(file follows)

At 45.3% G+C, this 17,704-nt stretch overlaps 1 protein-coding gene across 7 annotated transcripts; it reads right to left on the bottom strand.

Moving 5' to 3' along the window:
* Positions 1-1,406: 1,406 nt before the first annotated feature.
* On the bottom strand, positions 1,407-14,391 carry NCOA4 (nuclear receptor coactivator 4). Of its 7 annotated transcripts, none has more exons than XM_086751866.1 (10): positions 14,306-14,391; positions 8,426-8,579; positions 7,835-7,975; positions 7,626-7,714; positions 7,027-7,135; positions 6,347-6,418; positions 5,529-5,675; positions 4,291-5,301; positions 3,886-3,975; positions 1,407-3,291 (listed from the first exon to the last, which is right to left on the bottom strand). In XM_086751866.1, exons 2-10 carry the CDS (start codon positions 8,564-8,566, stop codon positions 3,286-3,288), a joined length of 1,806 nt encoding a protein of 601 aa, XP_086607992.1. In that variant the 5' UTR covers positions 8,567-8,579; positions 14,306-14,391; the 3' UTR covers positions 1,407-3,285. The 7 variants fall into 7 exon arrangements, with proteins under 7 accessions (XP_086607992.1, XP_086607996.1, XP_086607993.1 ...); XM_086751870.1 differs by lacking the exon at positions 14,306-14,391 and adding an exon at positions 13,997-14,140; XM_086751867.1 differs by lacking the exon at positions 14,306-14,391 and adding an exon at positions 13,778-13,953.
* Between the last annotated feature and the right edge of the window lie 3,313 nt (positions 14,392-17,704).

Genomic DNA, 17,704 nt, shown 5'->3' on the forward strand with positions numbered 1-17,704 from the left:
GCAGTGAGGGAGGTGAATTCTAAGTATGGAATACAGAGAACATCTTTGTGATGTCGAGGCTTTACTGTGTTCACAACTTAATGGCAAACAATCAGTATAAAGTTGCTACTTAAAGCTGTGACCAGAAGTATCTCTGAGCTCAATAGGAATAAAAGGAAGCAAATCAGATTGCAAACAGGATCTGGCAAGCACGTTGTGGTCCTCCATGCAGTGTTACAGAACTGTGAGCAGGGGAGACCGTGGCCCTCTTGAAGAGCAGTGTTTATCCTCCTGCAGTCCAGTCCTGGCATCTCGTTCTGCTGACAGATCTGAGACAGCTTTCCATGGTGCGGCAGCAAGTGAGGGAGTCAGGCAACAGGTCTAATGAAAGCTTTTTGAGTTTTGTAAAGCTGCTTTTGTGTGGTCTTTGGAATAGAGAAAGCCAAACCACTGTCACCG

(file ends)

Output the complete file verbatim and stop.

At 45.3% G+C, this 17,704-nt stretch overlaps 1 protein-coding gene across 7 annotated transcripts; it reads right to left on the bottom strand.

Moving 5' to 3' along the window:
* Positions 1-1,406: 1,406 nt before the first annotated feature.
* On the bottom strand, positions 1,407-14,391 carry NCOA4 (nuclear receptor coactivator 4). Of its 7 annotated transcripts, none has more exons than XM_086751866.1 (10): positions 14,306-14,391; positions 8,426-8,579; positions 7,835-7,975; positions 7,626-7,714; positions 7,027-7,135; positions 6,347-6,418; positions 5,529-5,675; positions 4,291-5,301; positions 3,886-3,975; positions 1,407-3,291 (listed from the first exon to the last, which is right to left on the bottom strand). In XM_086751866.1, exons 2-10 carry the CDS (start codon positions 8,564-8,566, stop codon positions 3,286-3,288), a joined length of 1,806 nt encoding a protein of 601 aa, XP_086607992.1. In that variant the 5' UTR covers positions 8,567-8,579; positions 14,306-14,391; the 3' UTR covers positions 1,407-3,285. The 7 variants fall into 7 exon arrangements, with proteins under 7 accessions (XP_086607992.1, XP_086607996.1, XP_086607993.1 ...); XM_086751870.1 differs by lacking the exon at positions 14,306-14,391 and adding an exon at positions 13,997-14,140; XM_086751867.1 differs by lacking the exon at positions 14,306-14,391 and adding an exon at positions 13,778-13,953.
* Between the last annotated feature and the right edge of the window lie 3,313 nt (positions 14,392-17,704).

Genomic DNA, 17,704 nt, shown 5'->3' on the forward strand with positions numbered 1-17,704 from the left:
GCAGTGAGGGAGGTGAATTCTAAGTATGGAATACAGAGAACATCTTTGTGATGTCGAGGCTTTACTGTGTTCACAACTTAATGGCAAACAATCAGTATAAAGTTGCTACTTAAAGCTGTGACCAGAAGTATCTCTGAGCTCAATAGGAATAAAAGGAAGCAAATCAGATTGCAAACAGGATCTGGCAAGCACGTTGTGGTCCTCCATGCAGTGTTACAGAACTGTGAGCAGGGGAGACCGTGGCCCTCTTGAAGAGCAGTGTTTATCCTCCTGCAGTCCAGTCCTGGCATCTCGTTCTGCTGACAGATCTGAGACAGCTTTCCATGGTGCGGCAGCAAGTGAGGGAGTCAGGCAACAGGTCTAATGAAAGCTTTTTGAGTTTTGTAAAGCTGCTTTTGTGTGGTCTTTGGAATAGAGAAAGCCAAACCACTGTCACCG